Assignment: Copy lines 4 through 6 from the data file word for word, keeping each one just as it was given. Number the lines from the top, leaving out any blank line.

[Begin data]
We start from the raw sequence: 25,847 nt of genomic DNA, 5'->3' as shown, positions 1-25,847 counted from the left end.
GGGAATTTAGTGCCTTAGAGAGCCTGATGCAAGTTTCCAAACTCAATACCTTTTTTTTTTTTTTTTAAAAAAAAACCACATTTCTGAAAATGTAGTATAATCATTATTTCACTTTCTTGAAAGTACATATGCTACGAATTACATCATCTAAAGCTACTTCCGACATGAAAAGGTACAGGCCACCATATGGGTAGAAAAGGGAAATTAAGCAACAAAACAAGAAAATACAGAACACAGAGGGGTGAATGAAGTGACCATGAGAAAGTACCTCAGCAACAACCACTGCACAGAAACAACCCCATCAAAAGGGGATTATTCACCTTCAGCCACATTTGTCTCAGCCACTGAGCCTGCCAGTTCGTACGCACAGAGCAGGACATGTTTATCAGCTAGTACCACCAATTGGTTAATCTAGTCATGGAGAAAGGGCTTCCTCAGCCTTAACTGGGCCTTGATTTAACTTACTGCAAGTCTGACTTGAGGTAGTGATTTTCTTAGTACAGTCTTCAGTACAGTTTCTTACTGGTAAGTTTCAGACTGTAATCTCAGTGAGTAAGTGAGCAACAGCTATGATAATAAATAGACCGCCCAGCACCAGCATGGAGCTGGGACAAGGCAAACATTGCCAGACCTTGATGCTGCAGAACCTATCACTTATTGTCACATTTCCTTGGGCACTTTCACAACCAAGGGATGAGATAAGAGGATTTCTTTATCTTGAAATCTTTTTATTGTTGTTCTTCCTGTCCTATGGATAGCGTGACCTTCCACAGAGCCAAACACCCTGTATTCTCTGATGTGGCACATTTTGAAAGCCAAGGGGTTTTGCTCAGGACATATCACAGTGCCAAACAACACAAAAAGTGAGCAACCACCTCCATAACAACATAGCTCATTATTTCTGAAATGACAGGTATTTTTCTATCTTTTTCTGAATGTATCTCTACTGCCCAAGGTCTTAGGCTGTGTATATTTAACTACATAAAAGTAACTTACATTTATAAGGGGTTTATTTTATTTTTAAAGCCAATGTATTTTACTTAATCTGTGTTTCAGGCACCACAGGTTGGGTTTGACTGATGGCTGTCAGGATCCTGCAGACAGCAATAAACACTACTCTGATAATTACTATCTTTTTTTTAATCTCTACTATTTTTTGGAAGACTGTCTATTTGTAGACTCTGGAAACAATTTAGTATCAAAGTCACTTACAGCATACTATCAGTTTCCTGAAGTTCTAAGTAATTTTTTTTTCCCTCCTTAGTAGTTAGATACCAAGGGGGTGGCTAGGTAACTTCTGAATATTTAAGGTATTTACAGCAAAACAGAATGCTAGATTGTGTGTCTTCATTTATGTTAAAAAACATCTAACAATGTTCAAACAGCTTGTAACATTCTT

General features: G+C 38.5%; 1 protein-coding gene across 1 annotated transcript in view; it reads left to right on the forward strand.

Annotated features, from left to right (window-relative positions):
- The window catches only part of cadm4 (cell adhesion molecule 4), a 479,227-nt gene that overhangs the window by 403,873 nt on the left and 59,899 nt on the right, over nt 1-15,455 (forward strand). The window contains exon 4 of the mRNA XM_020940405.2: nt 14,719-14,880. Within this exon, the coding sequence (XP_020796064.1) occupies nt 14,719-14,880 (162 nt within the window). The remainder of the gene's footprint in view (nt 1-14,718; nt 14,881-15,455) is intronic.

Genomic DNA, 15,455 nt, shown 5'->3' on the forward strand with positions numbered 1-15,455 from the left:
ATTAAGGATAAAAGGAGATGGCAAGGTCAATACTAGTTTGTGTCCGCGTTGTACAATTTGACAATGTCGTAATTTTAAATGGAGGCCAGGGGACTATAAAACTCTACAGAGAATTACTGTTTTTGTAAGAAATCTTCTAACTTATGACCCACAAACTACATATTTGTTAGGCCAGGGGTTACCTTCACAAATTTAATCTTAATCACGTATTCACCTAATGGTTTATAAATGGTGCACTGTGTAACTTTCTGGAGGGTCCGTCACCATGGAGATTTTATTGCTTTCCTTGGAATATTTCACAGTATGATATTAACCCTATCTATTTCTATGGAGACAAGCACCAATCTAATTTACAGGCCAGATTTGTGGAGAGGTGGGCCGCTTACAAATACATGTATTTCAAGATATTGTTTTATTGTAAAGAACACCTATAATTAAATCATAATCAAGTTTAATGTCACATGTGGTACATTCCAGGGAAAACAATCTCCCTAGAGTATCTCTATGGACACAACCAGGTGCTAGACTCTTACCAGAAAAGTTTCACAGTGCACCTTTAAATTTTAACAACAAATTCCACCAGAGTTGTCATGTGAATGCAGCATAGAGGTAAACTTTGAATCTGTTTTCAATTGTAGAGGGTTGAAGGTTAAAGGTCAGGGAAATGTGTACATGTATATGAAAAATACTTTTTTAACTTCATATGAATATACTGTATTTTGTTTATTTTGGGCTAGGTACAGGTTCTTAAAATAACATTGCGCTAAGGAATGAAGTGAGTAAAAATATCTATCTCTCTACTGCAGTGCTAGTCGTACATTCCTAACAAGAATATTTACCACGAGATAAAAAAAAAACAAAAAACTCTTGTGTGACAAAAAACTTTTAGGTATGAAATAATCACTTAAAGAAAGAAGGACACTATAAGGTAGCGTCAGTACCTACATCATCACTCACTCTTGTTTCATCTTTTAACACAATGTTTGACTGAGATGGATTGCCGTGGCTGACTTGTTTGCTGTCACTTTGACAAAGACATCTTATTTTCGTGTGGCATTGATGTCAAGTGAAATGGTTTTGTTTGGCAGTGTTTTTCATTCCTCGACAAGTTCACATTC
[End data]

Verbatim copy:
Annotated features, from left to right (window-relative positions):
- The window catches only part of cadm4 (cell adhesion molecule 4), a 479,227-nt gene that overhangs the window by 403,873 nt on the left and 59,899 nt on the right, over nt 1-15,455 (forward strand). The window contains exon 4 of the mRNA XM_020940405.2: nt 14,719-14,880. Within this exon, the coding sequence (XP_020796064.1) occupies nt 14,719-14,880 (162 nt within the window). The remainder of the gene's footprint in view (nt 1-14,718; nt 14,881-15,455) is intronic.

Genomic DNA, 15,455 nt, shown 5'->3' on the forward strand with positions numbered 1-15,455 from the left: